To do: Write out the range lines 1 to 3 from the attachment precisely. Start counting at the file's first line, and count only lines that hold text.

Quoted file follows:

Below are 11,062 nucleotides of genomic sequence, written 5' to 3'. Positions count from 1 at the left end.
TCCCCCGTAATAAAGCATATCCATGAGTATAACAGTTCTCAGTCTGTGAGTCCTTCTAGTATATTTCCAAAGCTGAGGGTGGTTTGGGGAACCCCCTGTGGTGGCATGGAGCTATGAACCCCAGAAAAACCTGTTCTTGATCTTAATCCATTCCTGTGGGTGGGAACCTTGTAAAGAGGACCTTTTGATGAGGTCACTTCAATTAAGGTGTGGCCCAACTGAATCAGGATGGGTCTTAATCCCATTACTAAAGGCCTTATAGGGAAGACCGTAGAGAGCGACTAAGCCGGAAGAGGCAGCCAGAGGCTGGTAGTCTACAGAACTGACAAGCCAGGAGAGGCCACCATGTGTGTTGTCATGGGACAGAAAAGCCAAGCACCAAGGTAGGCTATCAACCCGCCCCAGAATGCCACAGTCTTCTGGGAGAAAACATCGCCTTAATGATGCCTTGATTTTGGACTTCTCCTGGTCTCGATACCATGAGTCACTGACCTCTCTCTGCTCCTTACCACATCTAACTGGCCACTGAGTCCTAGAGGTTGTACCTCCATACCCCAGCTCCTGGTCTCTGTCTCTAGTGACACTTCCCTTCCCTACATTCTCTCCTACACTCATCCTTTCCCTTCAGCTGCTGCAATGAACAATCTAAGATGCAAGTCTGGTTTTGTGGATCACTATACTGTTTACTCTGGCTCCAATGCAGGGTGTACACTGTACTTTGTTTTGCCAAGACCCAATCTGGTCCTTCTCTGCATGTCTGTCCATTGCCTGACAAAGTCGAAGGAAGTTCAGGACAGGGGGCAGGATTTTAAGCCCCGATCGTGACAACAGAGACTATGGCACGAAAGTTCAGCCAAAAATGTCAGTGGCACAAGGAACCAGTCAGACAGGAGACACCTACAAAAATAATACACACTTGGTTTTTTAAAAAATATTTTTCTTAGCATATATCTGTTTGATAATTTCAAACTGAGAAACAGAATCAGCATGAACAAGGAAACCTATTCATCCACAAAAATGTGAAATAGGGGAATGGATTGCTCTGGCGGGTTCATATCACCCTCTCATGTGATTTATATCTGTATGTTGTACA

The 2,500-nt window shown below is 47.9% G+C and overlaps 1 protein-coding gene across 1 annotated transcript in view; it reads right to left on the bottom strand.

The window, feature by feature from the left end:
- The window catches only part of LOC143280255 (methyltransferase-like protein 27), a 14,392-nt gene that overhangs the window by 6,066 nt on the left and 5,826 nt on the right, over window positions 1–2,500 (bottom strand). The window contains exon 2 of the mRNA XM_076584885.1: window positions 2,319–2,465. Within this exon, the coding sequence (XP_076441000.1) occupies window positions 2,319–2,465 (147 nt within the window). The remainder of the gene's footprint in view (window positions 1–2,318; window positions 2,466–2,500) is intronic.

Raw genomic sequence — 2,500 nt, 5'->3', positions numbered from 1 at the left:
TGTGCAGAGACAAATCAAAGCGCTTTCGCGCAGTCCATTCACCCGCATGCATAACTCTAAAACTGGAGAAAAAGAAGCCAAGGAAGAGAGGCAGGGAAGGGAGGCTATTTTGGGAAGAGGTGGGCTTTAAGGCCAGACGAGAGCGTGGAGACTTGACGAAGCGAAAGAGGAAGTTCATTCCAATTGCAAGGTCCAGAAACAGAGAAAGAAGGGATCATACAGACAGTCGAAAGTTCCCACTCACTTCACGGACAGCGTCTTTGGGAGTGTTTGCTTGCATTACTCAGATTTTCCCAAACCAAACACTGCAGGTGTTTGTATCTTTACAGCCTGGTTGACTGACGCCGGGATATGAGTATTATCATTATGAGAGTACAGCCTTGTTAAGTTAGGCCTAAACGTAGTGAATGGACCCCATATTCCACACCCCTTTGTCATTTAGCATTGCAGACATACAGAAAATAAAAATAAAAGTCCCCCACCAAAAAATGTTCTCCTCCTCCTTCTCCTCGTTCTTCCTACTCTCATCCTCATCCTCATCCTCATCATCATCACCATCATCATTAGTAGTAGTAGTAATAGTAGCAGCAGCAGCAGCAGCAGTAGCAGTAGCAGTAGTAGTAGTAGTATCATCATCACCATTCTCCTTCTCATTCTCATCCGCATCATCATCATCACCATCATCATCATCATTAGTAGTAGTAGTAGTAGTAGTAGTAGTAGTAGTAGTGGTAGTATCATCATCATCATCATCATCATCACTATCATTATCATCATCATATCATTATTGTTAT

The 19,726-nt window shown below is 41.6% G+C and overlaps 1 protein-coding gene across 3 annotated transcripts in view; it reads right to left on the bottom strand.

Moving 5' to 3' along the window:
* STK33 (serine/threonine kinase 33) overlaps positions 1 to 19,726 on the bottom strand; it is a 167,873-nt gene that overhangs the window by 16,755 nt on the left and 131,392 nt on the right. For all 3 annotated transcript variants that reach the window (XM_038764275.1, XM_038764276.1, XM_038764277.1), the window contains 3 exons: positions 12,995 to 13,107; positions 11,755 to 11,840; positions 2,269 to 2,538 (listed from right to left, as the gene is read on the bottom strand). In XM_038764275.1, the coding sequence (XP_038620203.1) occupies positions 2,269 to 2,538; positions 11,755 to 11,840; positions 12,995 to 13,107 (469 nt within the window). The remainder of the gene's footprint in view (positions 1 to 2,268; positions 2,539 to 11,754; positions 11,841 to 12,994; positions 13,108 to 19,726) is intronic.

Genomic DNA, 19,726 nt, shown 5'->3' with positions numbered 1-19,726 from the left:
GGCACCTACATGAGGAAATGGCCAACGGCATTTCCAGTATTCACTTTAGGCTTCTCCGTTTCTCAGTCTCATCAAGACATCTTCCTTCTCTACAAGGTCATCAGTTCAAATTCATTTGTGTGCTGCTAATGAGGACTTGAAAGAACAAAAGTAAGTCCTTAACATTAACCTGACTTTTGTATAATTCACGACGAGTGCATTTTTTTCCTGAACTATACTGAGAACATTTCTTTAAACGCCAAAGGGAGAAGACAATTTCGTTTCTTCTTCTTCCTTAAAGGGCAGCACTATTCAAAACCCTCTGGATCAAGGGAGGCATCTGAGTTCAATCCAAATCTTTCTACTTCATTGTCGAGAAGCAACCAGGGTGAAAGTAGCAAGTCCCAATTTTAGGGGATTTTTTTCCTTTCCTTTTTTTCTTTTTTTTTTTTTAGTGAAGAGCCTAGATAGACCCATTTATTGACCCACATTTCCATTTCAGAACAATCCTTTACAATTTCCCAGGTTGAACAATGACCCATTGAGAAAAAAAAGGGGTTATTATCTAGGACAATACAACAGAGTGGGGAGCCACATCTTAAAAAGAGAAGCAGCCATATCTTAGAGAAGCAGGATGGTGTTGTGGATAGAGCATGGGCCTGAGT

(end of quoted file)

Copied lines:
Below are 11,062 nucleotides of genomic sequence, written 5' to 3'. Positions count from 1 at the left end.
TCCCCCGTAATAAAGCATATCCATGAGTATAACAGTTCTCAGTCTGTGAGTCCTTCTAGTATATTTCCAAAGCTGAGGGTGGTTTGGGGAACCCCCTGTGGTGGCATGGAGCTATGAACCCCAGAAAAACCTGTTCTTGATCTTAATCCATTCCTGTGGGTGGGAACCTTGTAAAGAGGACCTTTTGATGAGGTCACTTCAATTAAGGTGTGGCCCAACTGAATCAGGATGGGTCTTAATCCCATTACTAAAGGCCTTATAGGGAAGACCGTAGAGAGCGACTAAGCCGGAAGAGGCAGCCAGAGGCTGGTAGTCTACAGAACTGACAAGCCAGGAGAGGCCACCATGTGTGTTGTCATGGGACAGAAAAGCCAAGCACCAAGGTAGGCTATCAACCCGCCCCAGAATGCCACAGTCTTCTGGGAGAAAACATCGCCTTAATGATGCCTTGATTTTGGACTTCTCCTGGTCTCGATACCATGAGTCACTGACCTCTCTCTGCTCCTTACCACATCTAACTGGCCACTGAGTCCTAGAGGTTGTACCTCCATACCCCAGCTCCTGGTCTCTGTCTCTAGTGACACTTCCCTTCCCTACATTCTCTCCTACACTCATCCTTTCCCTTCAGCTGCTGCAATGAACAATCTAAGATGCAAGTCTGGTTTTGTGGATCACTATACTGTTTACTCTGGCTCCAATGCAGGGTGTACACTGTACTTTGTTTTGCCAAGACCCAATCTGGTCCTTCTCTGCATGTCTGTCCATTGCCTGACAAAGTCGAAGGAAGTTCAGGACAGGGGGCAGGATTTTAAGCCCCGATCGTGACAACAGAGACTATGGCACGAAAGTTCAGCCAAAAATGTCAGTGGCACAAGGAACCAGTCAGACAGGAGACACCTACAAAAATAATACACACTTGGTTTTTTAAAAAATATTTTTCTTAGCATATATCTGTTTGATAATTTCAAACTGAGAAACAGAATCAGCATGAACAAGGAAACCTATTCATCCACAAAAATGTGAAATAGGGGAATGGATTGCTCTGGCGGGTTCATATCACCCTCTCATGTGATTTATATCTGTATGTTGTACA

The 2,500-nt window shown below is 47.9% G+C and overlaps 1 protein-coding gene across 1 annotated transcript in view; it reads right to left on the bottom strand.